Quoth the experts, "Nevermore"

"Ah, distinctly I remember it was in the bleak December,
And each separate dying ember wrought its ghost upon the floor.
Eagerly I wished the morrow; - vainly I had sought to borrow
From my books surcease of sorrow - sorrow for the lost Lenore -
For the rare and radiant maiden whom the angels name Lenore -
Nameless here for evermore" - Edgar Allen Poe 

In the classic Edgar Allen Poe poem The Raven, the main character grieves for Lenore, a symbol that could mean just about anyone or anything, though this is never made clear - just a lost love interest that the author supposes the big black bird has come to mock him for.

At first amused by the Bird, he begins speaking to it, asking if his interest had been accepted into heaven, and would he ever be reunited with them, to which the Raven replies "Nevermore".
"Touchdown Tom" getting it done against the Browns

According to scholars, Poe chose a raven as the antagonist of the story because he wanted a non-reasoning creature capable of speech to play opposite the grieving man, delivering a thoughtless, emotionless response to his queries, causing him to become infuriated with the beast and ultimately driving him mad.

The New England Patriots visit Baltimore this Sunday, the workplace and deathplace of Poe - curiously and ironically, born in Boston - his Poem the namesake of their professional football team, the defending World Champion Ravens - who started this season in a serious skid, but have rebounded and take a four-game winning streak into their contest with the rival Patriots, their beat writers and the expert prognosticators becoming the visitor's antagonist...

...perhaps the same "non-reasoning" creatures capable of speech, who implore Patriots' fans to abandon all hope of their team claiming victory over the devil birds - for their season is the trope for which the madman laments, gone the way of Lenore.

The experts and writers are jumping off the Patriots' bandwagon like rats fleeing a sinking ship, several close wins and the loss of tight end Rob Gronkowski evolving into last week's close loss to the Miami Dolphins the impetus for the mass exodus - the team's good fortune falling into disrepair, seemingly too wounded to compete with the suddenly tyrannous and oppressive Ravens.

And why not?  Predicting the Ravens to win is a no-brainer, gun-shy prognosticators taking the easy road by picking the red-hot champions at home against a team that lost their biggest play-maker and have an injury list half the length of the entire roster.

The entire gaggle of ESPN writers and experts have the Ravens coming out on top, some by a wide margin - as do all of SI.com's staff of writers. In fact, Tom Mantzouranis of the Audibles Blog on SI.com adds his narrative to the pig pile burying the Patriots:

"The Patriots are living on the edge. Sure, they’re 10-4, but they’re not far from being 6-8. Their record and reputation have masked the fact that they’re not, really, all that great of a team - and it’s needed Touchdown Tom to bail them out against some pretty bad teams." - Mantzouranis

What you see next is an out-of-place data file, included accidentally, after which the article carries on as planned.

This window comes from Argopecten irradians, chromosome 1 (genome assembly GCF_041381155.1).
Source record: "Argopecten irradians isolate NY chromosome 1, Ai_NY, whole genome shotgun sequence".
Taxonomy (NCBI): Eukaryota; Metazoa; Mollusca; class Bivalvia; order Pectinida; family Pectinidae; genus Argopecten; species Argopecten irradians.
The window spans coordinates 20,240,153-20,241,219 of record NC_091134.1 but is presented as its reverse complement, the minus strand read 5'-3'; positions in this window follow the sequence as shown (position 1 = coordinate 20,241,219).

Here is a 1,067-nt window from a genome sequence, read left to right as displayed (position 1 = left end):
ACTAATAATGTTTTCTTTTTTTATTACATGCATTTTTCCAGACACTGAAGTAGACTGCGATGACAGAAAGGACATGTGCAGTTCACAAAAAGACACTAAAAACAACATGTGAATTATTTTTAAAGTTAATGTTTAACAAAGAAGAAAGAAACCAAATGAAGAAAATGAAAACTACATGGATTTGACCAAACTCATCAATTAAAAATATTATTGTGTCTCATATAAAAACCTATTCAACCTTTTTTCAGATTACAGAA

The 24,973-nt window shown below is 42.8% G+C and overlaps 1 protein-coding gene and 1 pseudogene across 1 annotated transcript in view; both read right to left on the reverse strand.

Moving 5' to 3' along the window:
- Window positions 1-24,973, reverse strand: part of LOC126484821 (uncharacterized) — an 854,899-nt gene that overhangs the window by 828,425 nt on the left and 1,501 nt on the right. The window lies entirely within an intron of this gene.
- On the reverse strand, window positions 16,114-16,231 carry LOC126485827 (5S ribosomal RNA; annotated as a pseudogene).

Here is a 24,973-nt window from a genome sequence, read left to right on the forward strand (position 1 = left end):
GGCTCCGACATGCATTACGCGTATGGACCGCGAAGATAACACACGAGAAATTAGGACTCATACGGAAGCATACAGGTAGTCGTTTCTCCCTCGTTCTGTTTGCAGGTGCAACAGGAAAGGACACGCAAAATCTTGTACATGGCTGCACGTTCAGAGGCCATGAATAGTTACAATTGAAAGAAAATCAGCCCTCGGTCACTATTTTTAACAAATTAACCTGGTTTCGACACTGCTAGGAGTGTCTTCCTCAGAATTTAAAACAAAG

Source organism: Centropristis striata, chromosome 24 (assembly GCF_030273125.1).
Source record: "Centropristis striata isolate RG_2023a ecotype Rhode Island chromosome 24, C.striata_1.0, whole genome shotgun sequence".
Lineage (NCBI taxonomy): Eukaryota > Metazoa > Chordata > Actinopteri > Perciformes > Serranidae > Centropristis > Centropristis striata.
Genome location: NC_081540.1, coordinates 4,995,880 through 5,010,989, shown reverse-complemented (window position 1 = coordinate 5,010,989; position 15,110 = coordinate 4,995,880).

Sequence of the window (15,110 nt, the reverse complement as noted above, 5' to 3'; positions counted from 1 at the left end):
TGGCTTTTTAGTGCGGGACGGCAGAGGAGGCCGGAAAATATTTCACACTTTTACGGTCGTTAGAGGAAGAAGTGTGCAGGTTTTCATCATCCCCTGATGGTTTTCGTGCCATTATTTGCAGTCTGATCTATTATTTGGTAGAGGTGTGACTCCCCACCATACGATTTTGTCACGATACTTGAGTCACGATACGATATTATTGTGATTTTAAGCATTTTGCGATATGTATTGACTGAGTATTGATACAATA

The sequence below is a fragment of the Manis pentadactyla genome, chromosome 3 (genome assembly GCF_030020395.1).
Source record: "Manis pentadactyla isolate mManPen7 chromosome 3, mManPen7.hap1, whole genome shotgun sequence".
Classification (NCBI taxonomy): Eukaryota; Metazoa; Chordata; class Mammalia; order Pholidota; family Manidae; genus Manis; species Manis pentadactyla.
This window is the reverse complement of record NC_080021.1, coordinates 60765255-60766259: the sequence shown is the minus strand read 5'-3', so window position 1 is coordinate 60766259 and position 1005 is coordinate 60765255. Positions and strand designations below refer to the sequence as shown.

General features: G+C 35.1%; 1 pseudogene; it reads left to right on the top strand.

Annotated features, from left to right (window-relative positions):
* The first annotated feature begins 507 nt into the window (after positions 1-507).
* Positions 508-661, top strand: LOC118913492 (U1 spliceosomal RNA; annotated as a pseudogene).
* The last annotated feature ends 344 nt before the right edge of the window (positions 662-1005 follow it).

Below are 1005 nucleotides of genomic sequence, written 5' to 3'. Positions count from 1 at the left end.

Well...yeah. What's your point?

But they aren't bad, either, and "Touchdown Tom" has also bailed them out against some pretty good teams, too - without Gronkowski.  Just as easily as they could have been 6-8, a play here and a play there and they're the worst 14-0 team in the history of organized sports.

The Patriots are a box of chocolates, a coin flip, and they are also equal opportunity in that they give each opponent the same chance to put them away when they have them down - and only four out of 14 have.  And in each of those four losses the Patriots were on the doorstep at the end.

You want to bet against the Patriots, then roll the dice and take your chances.

They've lost four of seven on the road, Roll the dice.  They have the 31st ranked rush defense in the league, and the 24th ranked unit overall.  Go ahead, roll 'em.  Their injury report looks like an anatomical map and both sides of their line of scrimmage are shells of what they started the season with.

Go right on ahead and roll them bones.

There's really no point to any of this, other than a little thing called the Vegas Line - THE experts when it comes to setting winners, and they have the point spread at 2 1/2 points in the favor of Baltimore, and with it being generally accepted that home field advantage in any NFL game is worth three points, the bettors don't have much faith in the Ravens to have them favored for less than a Justin Tucker long-range field goal.

Ah, the drama - the bad words and bad blood.  New England hasn't clinched a playoff berth as yet, and the Ravens probably won't if they don't beat the Patriots.  It always seems to mean something when these two hook up - and NBC inexplicably flexed out of this game for it's prime time extravaganza.

Seems like there's a lot of folks jumping off the Patriots wagon, and it's always a risky proposition - because the Patriots are more Poe's Raven than the Ravens are themselves, driving the experts mad because they just won't go away.

Be that word our sign of parting, bird or fiend!' I shrieked upstarting -
`Get thee back into the tempest and the Night's Plutonian shore!
Leave no black plume as a token of that lie thy soul hath spoken!
Leave my loneliness unbroken! - quit the bust above my door!
Take thy beak from out my heart, and take thy form from off my door!'
Quoth the raven, `Nevermore.' - Edgar Allen Poe, The Raven, 1845